<body class="home">
  <p>Example. <span>Example paragraph one.</span></p>
  <p>Example paragraph two.</p>
  <p>Example paragraph three.</p>
  <p>Example paragraph four.</p>
  <!-- comment text -->
</body>

Now I’ll run the following JavaScript to read/write a few of the nodes:

let b = document.body,
    p1 = document.querySelector('p');

// reading node values
console.log(b.nodeValue); // null for all elements
console.log(b.attributes[0].nodeValue); // "home"
console.log(b.childNodes[7].nodeValue); // " comment text "

// changing nodeValue of first node inside first paragraph p1.firstChild.nodeValue = 'inserted text<br>';

Notice the second console.log is displaying the text of an attribute node. This would be the equivalent of using getAttribute(), with the difference being that getAttribute() acts on elements, whereas nodeValue can be applied to any type of node.

Also notice that I’m using nodeValue to read the contents of an HTML comment. This is one of many ways you can do this. This would be the equivalent of reading the textContent property or data property of the comment node. As you can see from the final line in that code example, I’m able to define the nodeValue of one of the text nodes, so this isn’t read-only.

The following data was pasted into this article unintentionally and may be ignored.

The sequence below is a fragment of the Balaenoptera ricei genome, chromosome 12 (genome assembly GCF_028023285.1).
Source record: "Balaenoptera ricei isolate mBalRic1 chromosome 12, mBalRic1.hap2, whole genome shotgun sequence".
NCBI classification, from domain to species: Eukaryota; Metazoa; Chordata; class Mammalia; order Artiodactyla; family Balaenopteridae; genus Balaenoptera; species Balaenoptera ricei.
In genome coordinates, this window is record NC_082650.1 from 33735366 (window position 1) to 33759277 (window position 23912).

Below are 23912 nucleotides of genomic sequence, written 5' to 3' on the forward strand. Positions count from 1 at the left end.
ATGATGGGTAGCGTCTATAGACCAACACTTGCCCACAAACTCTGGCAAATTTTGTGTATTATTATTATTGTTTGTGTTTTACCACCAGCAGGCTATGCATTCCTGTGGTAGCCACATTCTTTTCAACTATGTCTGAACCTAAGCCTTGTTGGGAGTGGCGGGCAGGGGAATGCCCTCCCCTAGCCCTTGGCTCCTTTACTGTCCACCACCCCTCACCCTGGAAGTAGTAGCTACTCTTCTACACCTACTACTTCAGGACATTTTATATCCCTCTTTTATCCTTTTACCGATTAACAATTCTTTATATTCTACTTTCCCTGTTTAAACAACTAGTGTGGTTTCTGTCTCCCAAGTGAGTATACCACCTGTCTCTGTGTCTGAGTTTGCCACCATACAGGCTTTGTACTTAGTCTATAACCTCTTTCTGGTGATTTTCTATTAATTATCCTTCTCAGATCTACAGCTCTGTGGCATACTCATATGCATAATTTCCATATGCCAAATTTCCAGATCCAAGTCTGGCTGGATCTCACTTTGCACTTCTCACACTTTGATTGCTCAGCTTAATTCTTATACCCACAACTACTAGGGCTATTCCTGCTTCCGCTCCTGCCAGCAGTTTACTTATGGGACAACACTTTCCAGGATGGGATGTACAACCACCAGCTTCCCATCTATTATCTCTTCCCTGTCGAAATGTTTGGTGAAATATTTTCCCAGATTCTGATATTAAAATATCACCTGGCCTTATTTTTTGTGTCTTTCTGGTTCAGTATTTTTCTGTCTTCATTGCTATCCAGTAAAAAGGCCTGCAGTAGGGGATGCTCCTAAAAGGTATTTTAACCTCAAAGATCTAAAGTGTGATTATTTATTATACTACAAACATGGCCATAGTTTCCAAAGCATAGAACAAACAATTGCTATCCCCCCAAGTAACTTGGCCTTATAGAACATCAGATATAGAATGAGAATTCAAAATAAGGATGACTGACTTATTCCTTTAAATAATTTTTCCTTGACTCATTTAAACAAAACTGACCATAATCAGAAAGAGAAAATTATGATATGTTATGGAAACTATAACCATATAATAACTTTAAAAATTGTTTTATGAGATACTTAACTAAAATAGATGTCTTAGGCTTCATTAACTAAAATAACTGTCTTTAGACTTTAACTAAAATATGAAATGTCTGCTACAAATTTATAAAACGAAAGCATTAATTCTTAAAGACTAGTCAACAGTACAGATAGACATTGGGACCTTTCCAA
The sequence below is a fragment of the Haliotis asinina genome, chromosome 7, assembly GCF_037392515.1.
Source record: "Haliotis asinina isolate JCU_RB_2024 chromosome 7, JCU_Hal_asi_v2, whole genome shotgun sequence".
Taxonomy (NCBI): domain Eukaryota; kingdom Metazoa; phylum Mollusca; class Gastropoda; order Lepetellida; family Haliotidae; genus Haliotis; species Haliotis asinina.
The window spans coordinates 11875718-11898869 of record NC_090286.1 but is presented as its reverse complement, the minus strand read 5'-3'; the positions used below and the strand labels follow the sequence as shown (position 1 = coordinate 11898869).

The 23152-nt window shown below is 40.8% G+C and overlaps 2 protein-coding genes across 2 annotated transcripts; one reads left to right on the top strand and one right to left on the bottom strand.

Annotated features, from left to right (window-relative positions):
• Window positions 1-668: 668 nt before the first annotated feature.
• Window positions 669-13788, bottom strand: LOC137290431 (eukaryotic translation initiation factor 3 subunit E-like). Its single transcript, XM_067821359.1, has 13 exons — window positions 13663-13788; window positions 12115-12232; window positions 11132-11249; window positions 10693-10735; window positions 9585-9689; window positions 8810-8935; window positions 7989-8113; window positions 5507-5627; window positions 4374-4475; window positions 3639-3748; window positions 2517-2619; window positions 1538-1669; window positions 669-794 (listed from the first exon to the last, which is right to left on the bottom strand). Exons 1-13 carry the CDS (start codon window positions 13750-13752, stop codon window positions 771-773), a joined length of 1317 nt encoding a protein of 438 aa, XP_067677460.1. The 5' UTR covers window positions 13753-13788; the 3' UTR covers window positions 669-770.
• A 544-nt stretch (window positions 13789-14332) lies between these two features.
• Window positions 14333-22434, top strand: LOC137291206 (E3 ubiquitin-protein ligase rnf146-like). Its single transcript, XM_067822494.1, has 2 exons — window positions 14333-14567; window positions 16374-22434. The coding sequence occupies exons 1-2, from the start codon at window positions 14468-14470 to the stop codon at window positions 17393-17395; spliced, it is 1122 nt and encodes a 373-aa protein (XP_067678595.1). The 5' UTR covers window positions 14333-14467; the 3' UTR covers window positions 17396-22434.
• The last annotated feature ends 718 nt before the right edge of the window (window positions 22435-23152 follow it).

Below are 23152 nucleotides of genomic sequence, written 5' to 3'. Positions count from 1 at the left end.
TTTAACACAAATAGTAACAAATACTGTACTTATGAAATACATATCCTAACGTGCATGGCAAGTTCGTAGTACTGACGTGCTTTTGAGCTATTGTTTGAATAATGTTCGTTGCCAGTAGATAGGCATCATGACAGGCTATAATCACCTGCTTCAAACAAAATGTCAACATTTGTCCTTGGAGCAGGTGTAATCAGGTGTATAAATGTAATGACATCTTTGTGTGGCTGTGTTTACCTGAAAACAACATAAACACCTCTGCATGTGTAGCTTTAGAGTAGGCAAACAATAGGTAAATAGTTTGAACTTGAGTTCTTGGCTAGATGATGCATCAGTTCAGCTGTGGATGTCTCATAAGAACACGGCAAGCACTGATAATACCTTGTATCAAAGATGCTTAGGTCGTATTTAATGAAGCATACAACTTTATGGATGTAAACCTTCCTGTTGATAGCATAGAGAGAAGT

A few other things to note regarding defining the nodeValue property: Setting nodeValue will return the value that was set, and you cannot set the nodeValue when the nodeValue is null (unless of course you change it to null, which is the same as an empty string that’s changeable later).

MDN’s article on nodeValue has a chart that lists the different node types and what their nodeValue will return.